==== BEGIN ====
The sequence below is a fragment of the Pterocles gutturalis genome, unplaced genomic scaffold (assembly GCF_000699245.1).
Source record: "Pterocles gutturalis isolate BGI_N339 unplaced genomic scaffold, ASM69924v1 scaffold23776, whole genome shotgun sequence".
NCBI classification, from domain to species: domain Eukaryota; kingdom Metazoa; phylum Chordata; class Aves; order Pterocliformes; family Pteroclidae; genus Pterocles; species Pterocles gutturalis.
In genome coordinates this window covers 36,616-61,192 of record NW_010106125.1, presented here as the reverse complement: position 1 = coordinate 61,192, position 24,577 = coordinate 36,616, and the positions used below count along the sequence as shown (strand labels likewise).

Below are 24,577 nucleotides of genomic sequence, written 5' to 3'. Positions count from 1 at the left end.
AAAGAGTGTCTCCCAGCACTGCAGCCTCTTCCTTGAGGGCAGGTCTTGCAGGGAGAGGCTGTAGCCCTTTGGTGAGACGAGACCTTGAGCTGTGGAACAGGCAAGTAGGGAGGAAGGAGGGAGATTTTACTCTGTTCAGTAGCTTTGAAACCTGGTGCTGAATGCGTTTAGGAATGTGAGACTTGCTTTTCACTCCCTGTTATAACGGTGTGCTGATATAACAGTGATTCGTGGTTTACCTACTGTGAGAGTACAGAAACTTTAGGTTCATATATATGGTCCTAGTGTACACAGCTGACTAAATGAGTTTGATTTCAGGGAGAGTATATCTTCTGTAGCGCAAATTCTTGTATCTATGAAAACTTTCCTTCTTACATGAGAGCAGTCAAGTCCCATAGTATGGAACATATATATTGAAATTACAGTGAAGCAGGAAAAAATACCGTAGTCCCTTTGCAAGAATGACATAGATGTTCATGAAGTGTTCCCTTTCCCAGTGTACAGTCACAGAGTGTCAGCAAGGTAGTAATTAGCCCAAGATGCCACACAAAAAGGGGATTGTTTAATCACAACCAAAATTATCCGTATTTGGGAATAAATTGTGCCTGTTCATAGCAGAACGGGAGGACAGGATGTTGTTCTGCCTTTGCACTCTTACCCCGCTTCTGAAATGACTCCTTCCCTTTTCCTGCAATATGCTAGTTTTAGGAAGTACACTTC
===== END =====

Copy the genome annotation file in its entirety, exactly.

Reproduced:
The sequence below is a fragment of the Pterocles gutturalis genome, unplaced genomic scaffold (assembly GCF_000699245.1).
Source record: "Pterocles gutturalis isolate BGI_N339 unplaced genomic scaffold, ASM69924v1 scaffold23776, whole genome shotgun sequence".
NCBI classification, from domain to species: domain Eukaryota; kingdom Metazoa; phylum Chordata; class Aves; order Pterocliformes; family Pteroclidae; genus Pterocles; species Pterocles gutturalis.
In genome coordinates this window covers 36,616-61,192 of record NW_010106125.1, presented here as the reverse complement: position 1 = coordinate 61,192, position 24,577 = coordinate 36,616, and the positions used below count along the sequence as shown (strand labels likewise).

Below are 24,577 nucleotides of genomic sequence, written 5' to 3'. Positions count from 1 at the left end.
AAAGAGTGTCTCCCAGCACTGCAGCCTCTTCCTTGAGGGCAGGTCTTGCAGGGAGAGGCTGTAGCCCTTTGGTGAGACGAGACCTTGAGCTGTGGAACAGGCAAGTAGGGAGGAAGGAGGGAGATTTTACTCTGTTCAGTAGCTTTGAAACCTGGTGCTGAATGCGTTTAGGAATGTGAGACTTGCTTTTCACTCCCTGTTATAACGGTGTGCTGATATAACAGTGATTCGTGGTTTACCTACTGTGAGAGTACAGAAACTTTAGGTTCATATATATGGTCCTAGTGTACACAGCTGACTAAATGAGTTTGATTTCAGGGAGAGTATATCTTCTGTAGCGCAAATTCTTGTATCTATGAAAACTTTCCTTCTTACATGAGAGCAGTCAAGTCCCATAGTATGGAACATATATATTGAAATTACAGTGAAGCAGGAAAAAATACCGTAGTCCCTTTGCAAGAATGACATAGATGTTCATGAAGTGTTCCCTTTCCCAGTGTACAGTCACAGAGTGTCAGCAAGGTAGTAATTAGCCCAAGATGCCACACAAAAAGGGGATTGTTTAATCACAACCAAAATTATCCGTATTTGGGAATAAATTGTGCCTGTTCATAGCAGAACGGGAGGACAGGATGTTGTTCTGCCTTTGCACTCTTACCCCGCTTCTGAAATGACTCCTTCCCTTTTCCTGCAATATGCTAGTTTTAGGAAGTACACTTC